“Women with DCIS already have several great treatment options, and now they have one more. Aromatase inhibitors offer important advantages, but patients and their doctors should still consider the full range of options, including tamoxifen or even foregoing adjuvant treatment, as every approach carries its own risks and benefits.”

A federally funded phase III trial suggests that postmenopausal women with ductal carcinoma in situ (DCIS) may have an additional option for breast cancer prevention. The study compared the standard five-year treatment of tamoxifen to five years of the aromatase inhibitor anastrazole in more than 3,000 DCIS survivors. The 10-year breast cancer-free survival rates were higher in the anastrazole group than in the tamoxifen group (93.5% vs. 89.2%).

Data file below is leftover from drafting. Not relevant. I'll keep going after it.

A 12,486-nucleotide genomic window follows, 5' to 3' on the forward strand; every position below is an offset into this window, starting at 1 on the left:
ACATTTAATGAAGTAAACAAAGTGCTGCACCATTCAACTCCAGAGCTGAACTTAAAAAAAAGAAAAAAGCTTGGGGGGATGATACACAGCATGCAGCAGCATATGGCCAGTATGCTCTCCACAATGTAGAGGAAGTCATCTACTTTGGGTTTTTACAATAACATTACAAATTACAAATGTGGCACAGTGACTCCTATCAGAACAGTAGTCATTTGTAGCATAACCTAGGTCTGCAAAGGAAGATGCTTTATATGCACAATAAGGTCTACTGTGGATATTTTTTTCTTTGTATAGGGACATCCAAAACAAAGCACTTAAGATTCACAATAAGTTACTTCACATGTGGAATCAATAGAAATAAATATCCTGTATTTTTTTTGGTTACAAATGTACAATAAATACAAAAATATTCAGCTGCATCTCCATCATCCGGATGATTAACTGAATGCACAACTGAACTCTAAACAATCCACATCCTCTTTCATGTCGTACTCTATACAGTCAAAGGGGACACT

“The good news is tamoxifen and anastrazole are both very effective, but it seems that women have better chances of staying well with anastrazole,” said lead study author Richard G. Margolese, MD, a professor of surgical oncology at The Jewish General Hospital, McGill University in Montreal, Canada. “Women should also consider differences in side effects when discussing treatment options with their doctors.”

Women with DCIS are at increased risk of developing invasive breast cancer, although breast cancer-related death is uncommon following DCIS treated with radiation and lumpectomy.

While both tamoxifen and aromatase inhibitors have been used to prevent recurrences of more advanced forms of breast cancer, this is the first study to compare the two treatments in women with DCIS. In the study, 3,104 postmenopausal patients with hormone receptor-positive DCIS were randomly assigned to daily tamoxifen or anastrazole, each given for five years. Prior to starting hormone therapy, all had undergone lumpectomy and radiation therapy.